Tip #8 – Use Chopsticks. Chopsticks make the ultimate tool for flipping doughnuts in hot oil. You get to keep your hands far enough away from the hot oil to avoid getting burns and they make it easy to flip them.
Tip #9 – Use a Wire Strainer. Doughnuts fried at the right temperature for the right amount of time don’t actually absorb a large amount of oil and you want to keep them from absorbing oil after they’re cooked. Use a wire strainer to pull them out of the oil and let them drain off excess oil for a few seconds before transferring to a paper towel-lined cooling rack.
Tip #10 – Glaze and Ice Correctly. Glazing correctly is as important to the success of your doughnuts as the other factors. When making glaze or icing, add your liquid to the powered sugar in very small amounts to avoid making a glaze that’s too runny.
The perfect glaze or icing dimples and slightly cracks when touched. To get this, add just a pinch of powdered egg whites and cornstarch to your glaze. You’ll get that beautiful glossy glow of those tempting doughnuts sitting in the doughnut shop display window.
For sugared doughnuts, you’ve got to work FAST. Roll them in your sugar quickly after they’re fried, otherwise the sugar won’t adhere as well.
I’ve made wonderful doughnuts by myself, but it’s much easier and more fun when you have a buddy to help. One person frying and one person glazing/icing/sugaring is perfect. And if you can bring in a 3rd person to move the finished product to your cooling racks, that’s even better.
Finally, two things: 1) Don’t forget the doughnut holes! And 2), stay with it. If your doughnuts don’t turn out just right the first time, practice, practice, and practice some more. You’ll start to understand how to get them just right as you get used to making them more frequently. This is one treat that’s worth the time and effort to perfect!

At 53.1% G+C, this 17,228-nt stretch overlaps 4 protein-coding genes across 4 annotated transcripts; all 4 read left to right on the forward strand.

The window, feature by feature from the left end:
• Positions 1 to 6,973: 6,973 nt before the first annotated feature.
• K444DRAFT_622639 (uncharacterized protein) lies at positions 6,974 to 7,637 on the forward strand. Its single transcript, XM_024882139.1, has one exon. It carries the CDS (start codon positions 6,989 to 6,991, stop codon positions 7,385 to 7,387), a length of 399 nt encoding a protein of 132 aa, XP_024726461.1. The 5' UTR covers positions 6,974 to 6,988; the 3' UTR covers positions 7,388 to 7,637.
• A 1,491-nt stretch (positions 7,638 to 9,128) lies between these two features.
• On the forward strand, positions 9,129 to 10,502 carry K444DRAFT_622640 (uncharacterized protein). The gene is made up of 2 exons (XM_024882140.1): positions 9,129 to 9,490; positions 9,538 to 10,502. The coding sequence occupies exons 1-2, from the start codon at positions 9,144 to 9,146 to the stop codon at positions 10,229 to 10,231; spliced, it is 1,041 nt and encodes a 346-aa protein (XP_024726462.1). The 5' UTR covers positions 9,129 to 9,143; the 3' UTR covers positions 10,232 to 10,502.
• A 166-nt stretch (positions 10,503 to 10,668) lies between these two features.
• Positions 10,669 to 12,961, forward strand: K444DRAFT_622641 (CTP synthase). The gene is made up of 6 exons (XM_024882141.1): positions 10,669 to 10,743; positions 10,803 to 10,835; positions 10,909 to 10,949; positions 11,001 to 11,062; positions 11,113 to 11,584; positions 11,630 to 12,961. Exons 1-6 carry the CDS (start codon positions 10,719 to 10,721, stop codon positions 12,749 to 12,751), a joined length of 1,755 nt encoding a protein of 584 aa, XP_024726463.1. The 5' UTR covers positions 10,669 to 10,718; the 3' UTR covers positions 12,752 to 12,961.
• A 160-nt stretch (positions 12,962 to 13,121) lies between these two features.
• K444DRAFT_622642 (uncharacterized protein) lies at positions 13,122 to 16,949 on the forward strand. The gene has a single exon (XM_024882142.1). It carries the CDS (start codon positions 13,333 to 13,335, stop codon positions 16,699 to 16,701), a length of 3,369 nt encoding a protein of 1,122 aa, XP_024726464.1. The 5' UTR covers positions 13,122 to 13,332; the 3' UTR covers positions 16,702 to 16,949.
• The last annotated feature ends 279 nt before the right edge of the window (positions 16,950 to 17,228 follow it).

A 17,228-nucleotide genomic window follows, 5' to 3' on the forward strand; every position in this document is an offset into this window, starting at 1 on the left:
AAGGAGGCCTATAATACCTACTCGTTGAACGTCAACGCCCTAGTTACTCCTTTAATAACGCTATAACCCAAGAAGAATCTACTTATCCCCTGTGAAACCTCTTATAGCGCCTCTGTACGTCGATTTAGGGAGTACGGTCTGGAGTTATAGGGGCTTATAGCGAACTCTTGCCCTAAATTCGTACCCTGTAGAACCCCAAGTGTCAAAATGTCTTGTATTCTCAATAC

BEST HOMEMADE DOUGHNUTS
½ cup warm water (100-110°F)
2 (.25 ounce) packages active dry yeast
1 teaspoon sugar
¾ cup milk, lukewarm
½ cup melted butter
¼ cup sugar
1 teaspoon salt
4 cups sifted all-purpose flour
2 quarts canola oil for frying
1 tablespoon warm water
¾ teaspoon vanilla extract
1 cup powdered sugar, sifted
Pour 1/2 cup of warm water into a small bowl, and stir in the yeast and 1 teaspoon of sugar. Allow the yeast mixture to stand until it forms a creamy foam layer on top, 5 to 10 minutes.
Place milk and vegetable shortening into a small saucepan over medium-low heat and cook until the shortening has melted and the milk has tiny bubbles around the edge. Remove from heat.
Place 1/4 cup of sugar and the salt into the work bowl of a large stand mixer and pour the milk and shortening into the bowl. Mix on low speed just to dissolve sugar; and allow mixture to stand until warm.
Beat in the yeast mixture, eggs, and 1 cup of flour on low speed until smooth. Gradually beat in remaining flour to make a soft dough.
Continue beating the dough on low speed until dough leaves the sides of the bowl, 2 to 3 minutes.
Turn the dough out onto a well-floured work surface and knead until smooth and elastic, 2 or 3 more minutes.
Form the dough into a ball and place into a large greased bowl. Grease the top of the dough, and cover the bowl with waxed paper. Set the bowl into a warm place; let the dough rise until doubled in size, 1 to 1 1/2 hours.
Punch down the dough and roll out on a floured work surface to 1/2 inch thick. Cut doughnuts out of the dough with a 3 1/2-inch round doughnut cutter with a 1-inch smaller cutter in the center. Let the doughnuts rise on the work surface until very light and fluffy, 40 minutes to 1 hour.
Heat oil in a deep-fryer or large saucepan to 350 degrees F (175 degrees C).
Gently pick up and drop the doughnuts into the hot oil, working in small batches of 2 or 3 at a time, and cook until the doughnuts are light golden brown, turning once, about 2 minutes.
Drain the doughnuts on paper towels to absorb oil.
In a bowl, mix 1 tablespoon of warm water and vanilla extract, and stir in the confectioners' sugar. Dip each warm doughnut in glaze.
Weekly Newsletter Contributor since 2006